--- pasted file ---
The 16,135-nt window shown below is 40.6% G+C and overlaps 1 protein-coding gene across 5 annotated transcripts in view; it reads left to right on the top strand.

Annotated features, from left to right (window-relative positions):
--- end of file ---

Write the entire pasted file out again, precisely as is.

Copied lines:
The 16,135-nt window shown below is 40.6% G+C and overlaps 1 protein-coding gene across 5 annotated transcripts in view; it reads left to right on the top strand.

Annotated features, from left to right (window-relative positions):